- Knocking: Instead of the round ending when one player has all their cards face up, a player knocks instead of taking their normal turn. The other players still have one final turn before all cards are turned up and the scores tallied. By knocking, a player usually indicates that they think they have the lowest hand at the table. If they end up having a higher hand than another player, this can incur a penalty such as adding 10 points. Alternatively, if the player who knocks does have the lowest hand, they could incur a benefit such as subtracting 10 points from their hand.
- 9-card Golf: Best suited for 2-3 players with one deck or more if two decks are used. All the rules are the same as 6-card golf, except that each player gets nine cards and arranges them in a 3×3 grid. Two cards are flipped initially and play continues until one person has all face up cards. A scoring modification is that if someone has three of a kind in a row, column, or diagonal in their grid, the three of a kind is scored as zero. You can also assign a negative point value if someone has four of a kind in a 2×2 block within their layout.
- 4-Card Golf: 4-card golf is better suited for 2-8 players (4 is best) or more than 8 players if more than one deck of cards is used. The setup is similar except each player receives four cards rather than six and arrange them in a 2×2 grid. Each player is then allowed to look at the two cards closest to them, but leaves them face down. On a players turn, they can draw from the stock pile or the discard pile. If they select from the stock pile, they can discard it immediately, but are not allowed to turn over a card in their own layout. If they draw from the discard pile, they must replace one of their own cards. You can leave it face up if you choose since the other players know the card’s value but it is not required. If a player chooses to replace one of the cards in their layout that they did not look at, they may not look at it before choosing to switch it out. Play ends when one player knocks, giving the other players one final turn before the cards are flipped over and scores are tallied.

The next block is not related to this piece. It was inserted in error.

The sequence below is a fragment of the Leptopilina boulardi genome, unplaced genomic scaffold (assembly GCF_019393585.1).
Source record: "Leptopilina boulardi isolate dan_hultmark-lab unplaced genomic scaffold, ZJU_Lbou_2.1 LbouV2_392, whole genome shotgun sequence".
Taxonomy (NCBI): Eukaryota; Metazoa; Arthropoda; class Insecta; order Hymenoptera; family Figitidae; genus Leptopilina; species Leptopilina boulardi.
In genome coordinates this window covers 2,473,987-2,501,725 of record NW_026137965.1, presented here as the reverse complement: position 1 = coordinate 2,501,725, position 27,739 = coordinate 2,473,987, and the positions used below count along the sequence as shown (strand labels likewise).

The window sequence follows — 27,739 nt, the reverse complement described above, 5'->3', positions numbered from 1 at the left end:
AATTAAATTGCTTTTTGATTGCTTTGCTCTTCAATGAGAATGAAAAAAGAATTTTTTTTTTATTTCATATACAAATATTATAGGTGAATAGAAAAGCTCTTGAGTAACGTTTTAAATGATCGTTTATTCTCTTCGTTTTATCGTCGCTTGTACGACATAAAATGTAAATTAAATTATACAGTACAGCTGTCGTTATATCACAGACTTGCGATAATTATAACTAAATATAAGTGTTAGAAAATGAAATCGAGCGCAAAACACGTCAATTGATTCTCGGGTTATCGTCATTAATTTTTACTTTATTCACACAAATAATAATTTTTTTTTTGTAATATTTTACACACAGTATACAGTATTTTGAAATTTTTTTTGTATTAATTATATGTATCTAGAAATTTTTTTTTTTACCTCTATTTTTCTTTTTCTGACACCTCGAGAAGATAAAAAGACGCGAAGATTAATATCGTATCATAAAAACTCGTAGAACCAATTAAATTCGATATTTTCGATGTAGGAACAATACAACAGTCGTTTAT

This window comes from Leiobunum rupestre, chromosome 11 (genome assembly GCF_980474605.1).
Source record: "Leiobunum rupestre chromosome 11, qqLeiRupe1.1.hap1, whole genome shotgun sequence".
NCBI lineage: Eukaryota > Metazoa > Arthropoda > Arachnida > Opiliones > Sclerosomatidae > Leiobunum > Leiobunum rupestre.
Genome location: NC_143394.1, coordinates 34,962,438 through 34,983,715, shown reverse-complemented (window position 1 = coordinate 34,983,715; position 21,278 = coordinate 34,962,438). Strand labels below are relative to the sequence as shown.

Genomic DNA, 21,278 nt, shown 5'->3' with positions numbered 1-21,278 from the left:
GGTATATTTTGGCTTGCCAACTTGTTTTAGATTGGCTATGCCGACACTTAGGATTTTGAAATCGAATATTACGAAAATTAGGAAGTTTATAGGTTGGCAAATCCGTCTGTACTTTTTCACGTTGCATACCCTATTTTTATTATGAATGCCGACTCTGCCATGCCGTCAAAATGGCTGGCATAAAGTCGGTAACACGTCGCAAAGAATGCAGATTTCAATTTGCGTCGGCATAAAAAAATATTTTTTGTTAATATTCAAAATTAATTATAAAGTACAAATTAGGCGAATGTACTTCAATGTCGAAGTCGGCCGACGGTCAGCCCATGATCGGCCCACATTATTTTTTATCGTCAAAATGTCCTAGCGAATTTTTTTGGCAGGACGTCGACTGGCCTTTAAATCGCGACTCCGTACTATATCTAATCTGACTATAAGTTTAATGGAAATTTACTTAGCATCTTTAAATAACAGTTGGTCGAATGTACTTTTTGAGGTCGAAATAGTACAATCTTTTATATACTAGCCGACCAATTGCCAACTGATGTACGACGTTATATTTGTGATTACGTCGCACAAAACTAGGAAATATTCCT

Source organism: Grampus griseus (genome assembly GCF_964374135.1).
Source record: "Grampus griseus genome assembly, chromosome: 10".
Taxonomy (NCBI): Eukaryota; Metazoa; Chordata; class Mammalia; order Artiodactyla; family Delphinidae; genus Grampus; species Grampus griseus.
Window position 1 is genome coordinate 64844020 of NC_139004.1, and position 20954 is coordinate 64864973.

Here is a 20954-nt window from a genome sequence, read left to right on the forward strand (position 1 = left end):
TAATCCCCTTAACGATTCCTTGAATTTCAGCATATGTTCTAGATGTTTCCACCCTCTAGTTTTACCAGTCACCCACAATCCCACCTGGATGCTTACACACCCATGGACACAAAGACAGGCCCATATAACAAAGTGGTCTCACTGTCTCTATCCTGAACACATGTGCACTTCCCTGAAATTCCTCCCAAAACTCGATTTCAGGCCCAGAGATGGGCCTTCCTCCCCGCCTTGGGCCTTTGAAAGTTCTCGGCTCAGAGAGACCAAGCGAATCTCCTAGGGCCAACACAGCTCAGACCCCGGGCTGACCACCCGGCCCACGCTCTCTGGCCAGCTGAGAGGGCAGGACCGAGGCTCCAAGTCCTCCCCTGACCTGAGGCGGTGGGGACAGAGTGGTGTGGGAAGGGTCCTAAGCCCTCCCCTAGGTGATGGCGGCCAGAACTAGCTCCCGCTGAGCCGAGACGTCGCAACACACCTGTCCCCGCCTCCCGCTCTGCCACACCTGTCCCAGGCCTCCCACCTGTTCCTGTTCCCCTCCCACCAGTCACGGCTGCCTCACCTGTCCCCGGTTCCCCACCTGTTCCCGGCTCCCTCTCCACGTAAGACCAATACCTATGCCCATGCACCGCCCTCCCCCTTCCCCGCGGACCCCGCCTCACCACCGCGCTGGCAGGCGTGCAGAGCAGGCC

Golf Tips & Strategy
- The foremost strategy in golf is to try and substitute higher value cards in your layout for lower value cards either from the stock or discard pile
- In 6-card golf, it is advantageous to flip your layout to see what is in your hand so you can make informed substitutions, but remember that once all of your cards are face up, the round is over (if you are not playing knocks)
- In 4-card golf, there is a higher element of chance and risk since the round only ends once someone knocks. It is smart to grab low scoring cards when they appear in the discard pile or if you draw them for the stock and replace the unknown cards in your layout. This helps ensure your hand is the lowest possible without knowing what cards are initially in your hand
Can I move the cards in my layout once they’re all face up?
No. You can strategically swap out specific cards while playing to make sure pairs are adjacent to each other, but you can’t move your cards around to make a more favorable score at the end of the round.
Do you have to play nine full rounds?
Not at all. If you want, you and the other players can agree that if someone reaches a certain point value before you play nine rounds, the game ends.